“I’ve thought of it, but I’ve been avoiding it.  What am I going to say?  That I know I’m sinning, but I’m going to keep on doing it because that’s basically what my job consists of?  That I go out and lie, day after day, in order to defend a president who lies, day after day?”

“Come on, Kellyanne, this isn’t like you.  Buck up.  You can figure your way out of this.  You were Phi Beta Kappa in college!”

“Don’t remind me.  When I came up with that phrase ‘alternative facts,‘ I thought it was clever.  Now it just sounds idiotic.  When people hear my name, that’s what they think of--that cheesy way to recast a lie.   I’m going to have to wear that phrase like sackcloth for the rest of my life.  Then there was that horrible ‘Bowling Green massacre’ fiasco.  And that Fatal Attraction skit on Saturday Night Live to top things off.”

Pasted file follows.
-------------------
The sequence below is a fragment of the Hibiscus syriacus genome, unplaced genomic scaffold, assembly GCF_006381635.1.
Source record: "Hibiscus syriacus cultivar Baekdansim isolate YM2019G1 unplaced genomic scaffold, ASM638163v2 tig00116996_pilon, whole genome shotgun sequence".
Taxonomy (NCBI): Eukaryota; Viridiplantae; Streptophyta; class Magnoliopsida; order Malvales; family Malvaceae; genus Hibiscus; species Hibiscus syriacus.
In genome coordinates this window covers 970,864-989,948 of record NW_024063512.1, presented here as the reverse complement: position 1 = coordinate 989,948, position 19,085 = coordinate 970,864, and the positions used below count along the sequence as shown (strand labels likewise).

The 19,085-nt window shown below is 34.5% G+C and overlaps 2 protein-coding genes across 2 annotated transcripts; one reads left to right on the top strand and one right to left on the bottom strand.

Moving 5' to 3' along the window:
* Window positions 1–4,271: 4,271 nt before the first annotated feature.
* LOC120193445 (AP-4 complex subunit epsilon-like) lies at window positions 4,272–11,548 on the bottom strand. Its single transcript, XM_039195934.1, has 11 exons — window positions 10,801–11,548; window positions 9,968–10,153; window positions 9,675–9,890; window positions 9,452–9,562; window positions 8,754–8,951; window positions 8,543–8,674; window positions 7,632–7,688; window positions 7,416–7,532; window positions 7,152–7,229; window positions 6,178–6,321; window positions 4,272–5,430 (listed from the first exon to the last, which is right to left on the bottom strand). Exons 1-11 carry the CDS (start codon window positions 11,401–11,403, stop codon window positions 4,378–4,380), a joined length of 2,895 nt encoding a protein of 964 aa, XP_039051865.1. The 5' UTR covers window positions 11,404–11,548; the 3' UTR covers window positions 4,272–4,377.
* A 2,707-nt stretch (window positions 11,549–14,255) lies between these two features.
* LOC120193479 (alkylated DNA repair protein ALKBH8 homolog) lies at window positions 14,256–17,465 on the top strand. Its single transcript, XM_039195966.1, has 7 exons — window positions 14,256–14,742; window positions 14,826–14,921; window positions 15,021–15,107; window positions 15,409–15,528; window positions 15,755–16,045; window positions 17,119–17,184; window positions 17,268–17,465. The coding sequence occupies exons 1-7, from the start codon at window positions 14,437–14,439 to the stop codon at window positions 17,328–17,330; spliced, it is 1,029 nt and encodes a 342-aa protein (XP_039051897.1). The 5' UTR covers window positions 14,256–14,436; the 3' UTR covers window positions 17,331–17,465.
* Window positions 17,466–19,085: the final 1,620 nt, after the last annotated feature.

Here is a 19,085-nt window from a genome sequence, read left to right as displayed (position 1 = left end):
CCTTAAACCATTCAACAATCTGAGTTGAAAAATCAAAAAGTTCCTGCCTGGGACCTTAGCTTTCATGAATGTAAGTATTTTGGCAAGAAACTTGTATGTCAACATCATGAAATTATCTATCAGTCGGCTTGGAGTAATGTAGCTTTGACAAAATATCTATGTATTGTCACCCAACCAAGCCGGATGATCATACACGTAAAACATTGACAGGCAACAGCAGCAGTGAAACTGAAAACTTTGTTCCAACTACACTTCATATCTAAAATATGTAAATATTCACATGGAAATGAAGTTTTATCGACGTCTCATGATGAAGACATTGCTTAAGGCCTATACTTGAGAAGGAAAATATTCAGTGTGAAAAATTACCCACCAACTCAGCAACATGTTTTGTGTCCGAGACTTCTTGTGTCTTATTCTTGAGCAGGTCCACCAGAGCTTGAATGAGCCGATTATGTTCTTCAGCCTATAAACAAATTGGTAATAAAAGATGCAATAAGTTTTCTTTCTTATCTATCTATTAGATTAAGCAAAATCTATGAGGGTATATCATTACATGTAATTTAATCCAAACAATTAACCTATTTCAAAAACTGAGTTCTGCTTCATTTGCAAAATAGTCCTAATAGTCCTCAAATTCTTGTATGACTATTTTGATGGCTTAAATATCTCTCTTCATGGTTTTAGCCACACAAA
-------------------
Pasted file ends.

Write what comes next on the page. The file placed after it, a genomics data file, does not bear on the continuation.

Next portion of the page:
“I saw a clip of that, Kellyanne.  I thought it was mean.  You’re nothing like that woman.”

“It stung.  But the bottom-line is, it’s true.”

“What do you mean it’s true?  You’d never go after somebody with a knife.  Don’t be silly.”

“Of course I wouldn’t attack anybody with a knife.  But I’ve been acting just as crazy as Glenn Close in the film.  I’m attached to this man who uses me but would drop me like a red-hot horseshoe if it suited him.  I’m sick enough to go out and humiliate myself time and time again, for his sake, when I don’t mean anything to him.” 

“Is it really that bad?”